Boohoo stock plunges again

Prominent shareholders jump ship from embattled retailer


Boohoo suffered another share price plunge on Monday, after a number of prominent shareholders sold off their holdings.

By mid-afternoon, the British online fashion retailer traded down 15 per cent at 237.6 pence, having hit an all-time high of 433.5 pence less than a month beforehand.

Accusations of poor working conditions at a Leicester factory linked to the company have dogged Boohoo in recent weeks. The imposition of a targeted Covid-19 lockdown in Leicester earlier this month increased scrutiny of the factory’s standards.

The retailer severed relations with Revolution Clothing, which ran the factory in question, and launched an immediate review of its British supply chain. It stated:  “We take extremely seriously all allegations of malpractice, poor working conditions and underpayment of workers.”

This reaction was not enough to prevent a slew of online retailers from removing Boohoo products from their sites, most notably Amazon and Asos.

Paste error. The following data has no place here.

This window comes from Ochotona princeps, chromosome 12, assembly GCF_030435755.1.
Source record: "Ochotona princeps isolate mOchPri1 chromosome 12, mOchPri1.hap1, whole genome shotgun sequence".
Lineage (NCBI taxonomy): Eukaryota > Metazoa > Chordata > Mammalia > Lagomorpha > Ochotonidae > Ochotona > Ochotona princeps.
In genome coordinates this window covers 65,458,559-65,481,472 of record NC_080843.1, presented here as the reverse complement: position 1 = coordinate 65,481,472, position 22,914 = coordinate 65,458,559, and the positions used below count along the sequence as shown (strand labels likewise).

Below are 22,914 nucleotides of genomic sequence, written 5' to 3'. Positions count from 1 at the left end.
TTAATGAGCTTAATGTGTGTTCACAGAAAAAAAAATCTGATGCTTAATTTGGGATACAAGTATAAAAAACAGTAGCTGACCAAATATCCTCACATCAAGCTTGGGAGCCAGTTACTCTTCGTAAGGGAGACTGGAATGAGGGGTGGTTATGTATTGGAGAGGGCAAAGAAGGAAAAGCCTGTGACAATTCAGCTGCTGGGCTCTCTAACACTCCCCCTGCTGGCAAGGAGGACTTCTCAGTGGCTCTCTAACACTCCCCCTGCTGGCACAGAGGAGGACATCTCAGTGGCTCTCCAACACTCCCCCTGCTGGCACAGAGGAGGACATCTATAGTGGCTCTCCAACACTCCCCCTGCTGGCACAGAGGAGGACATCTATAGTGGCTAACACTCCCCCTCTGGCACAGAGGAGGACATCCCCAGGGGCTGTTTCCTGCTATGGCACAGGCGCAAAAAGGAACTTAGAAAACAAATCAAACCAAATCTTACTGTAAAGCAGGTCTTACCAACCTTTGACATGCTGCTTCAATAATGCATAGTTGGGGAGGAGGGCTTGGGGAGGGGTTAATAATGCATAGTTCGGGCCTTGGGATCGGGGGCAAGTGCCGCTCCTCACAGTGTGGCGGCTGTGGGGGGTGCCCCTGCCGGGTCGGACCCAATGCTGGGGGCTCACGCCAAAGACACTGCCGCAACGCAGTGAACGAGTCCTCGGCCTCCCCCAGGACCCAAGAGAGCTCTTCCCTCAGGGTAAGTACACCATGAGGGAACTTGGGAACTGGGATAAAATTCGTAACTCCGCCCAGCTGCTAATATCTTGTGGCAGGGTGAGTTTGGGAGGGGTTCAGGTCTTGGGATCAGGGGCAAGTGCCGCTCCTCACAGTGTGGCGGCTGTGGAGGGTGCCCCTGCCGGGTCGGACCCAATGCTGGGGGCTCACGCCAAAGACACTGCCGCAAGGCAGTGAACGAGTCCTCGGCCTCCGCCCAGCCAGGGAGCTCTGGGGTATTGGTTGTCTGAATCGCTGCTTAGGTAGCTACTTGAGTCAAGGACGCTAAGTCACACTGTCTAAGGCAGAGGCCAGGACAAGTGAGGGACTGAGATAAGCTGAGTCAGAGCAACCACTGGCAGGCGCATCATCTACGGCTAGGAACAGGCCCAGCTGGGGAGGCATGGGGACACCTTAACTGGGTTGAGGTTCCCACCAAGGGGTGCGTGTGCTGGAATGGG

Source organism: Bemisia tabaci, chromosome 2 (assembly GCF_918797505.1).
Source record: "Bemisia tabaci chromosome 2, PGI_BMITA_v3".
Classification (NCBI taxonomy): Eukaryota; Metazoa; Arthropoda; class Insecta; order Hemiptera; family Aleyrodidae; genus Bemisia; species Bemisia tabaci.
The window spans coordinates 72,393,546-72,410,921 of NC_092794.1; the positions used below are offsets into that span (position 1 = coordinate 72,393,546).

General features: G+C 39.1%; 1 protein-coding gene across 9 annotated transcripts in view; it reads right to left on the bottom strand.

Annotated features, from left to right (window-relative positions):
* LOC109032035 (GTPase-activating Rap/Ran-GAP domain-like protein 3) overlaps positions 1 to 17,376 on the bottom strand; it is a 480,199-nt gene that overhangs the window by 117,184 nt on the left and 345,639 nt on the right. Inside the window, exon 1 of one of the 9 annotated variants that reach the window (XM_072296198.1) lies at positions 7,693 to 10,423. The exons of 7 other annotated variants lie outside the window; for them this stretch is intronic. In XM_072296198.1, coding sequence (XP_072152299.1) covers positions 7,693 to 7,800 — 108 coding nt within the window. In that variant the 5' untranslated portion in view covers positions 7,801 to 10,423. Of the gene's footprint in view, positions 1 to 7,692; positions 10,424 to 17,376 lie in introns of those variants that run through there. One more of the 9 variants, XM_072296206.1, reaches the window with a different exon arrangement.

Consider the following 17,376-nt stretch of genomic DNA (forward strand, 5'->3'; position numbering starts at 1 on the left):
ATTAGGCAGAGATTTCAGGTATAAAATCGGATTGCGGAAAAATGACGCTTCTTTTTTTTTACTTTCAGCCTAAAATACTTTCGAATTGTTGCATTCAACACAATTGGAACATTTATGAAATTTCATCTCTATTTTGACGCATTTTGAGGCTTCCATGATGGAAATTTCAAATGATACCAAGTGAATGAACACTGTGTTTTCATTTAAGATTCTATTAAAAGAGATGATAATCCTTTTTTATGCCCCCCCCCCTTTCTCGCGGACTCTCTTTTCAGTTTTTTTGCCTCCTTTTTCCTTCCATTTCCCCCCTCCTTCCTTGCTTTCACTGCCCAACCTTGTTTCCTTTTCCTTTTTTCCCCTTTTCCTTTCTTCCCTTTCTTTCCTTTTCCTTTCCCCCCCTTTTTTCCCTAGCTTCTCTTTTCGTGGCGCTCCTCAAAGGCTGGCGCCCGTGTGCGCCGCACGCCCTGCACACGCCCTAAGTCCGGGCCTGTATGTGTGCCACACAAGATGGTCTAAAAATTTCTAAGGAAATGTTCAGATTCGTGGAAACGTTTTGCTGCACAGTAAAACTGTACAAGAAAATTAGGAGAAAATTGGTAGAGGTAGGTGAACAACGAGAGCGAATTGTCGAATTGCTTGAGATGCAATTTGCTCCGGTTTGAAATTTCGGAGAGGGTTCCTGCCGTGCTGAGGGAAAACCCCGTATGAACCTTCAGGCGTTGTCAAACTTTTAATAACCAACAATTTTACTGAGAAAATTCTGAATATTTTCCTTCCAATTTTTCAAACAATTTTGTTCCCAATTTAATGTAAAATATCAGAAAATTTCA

Photographs published over the weekend showing Boohoo’s billionaire co-founder Mahmud Kamani partying with the director of Revolution Clothing did little to mollify investor sentiment.

At the end of last week, Standard Life Aberdeen, Boohoo’s sixth largest shareholder and the largest listed asset manager in the UK sold off all of its shares.

Responding to a Sunday Times investigation, the deputy head of UK equities at SLA’s fund management business stated: “Having spoken to Boohoo’s management team a number of times this week in light of recent concerning allegations, we view their response as inadequate in scope, timeliness and gravity.”

Reacting to the scandal, UK home secretary Priti Patel raised her concern that ‘cultural insensitivities’ may have prevented Britain’s police from addressing illegal sweatshops predominantly staffed by those of South Asian descent.

Andrew Bridgen, the Tory MP for North West Leicestershire, similarly observed: "There has been a total systemic failure by the organisations supposed to protect the public and those who work at these factories. Some of it is down to racial sensitivities."

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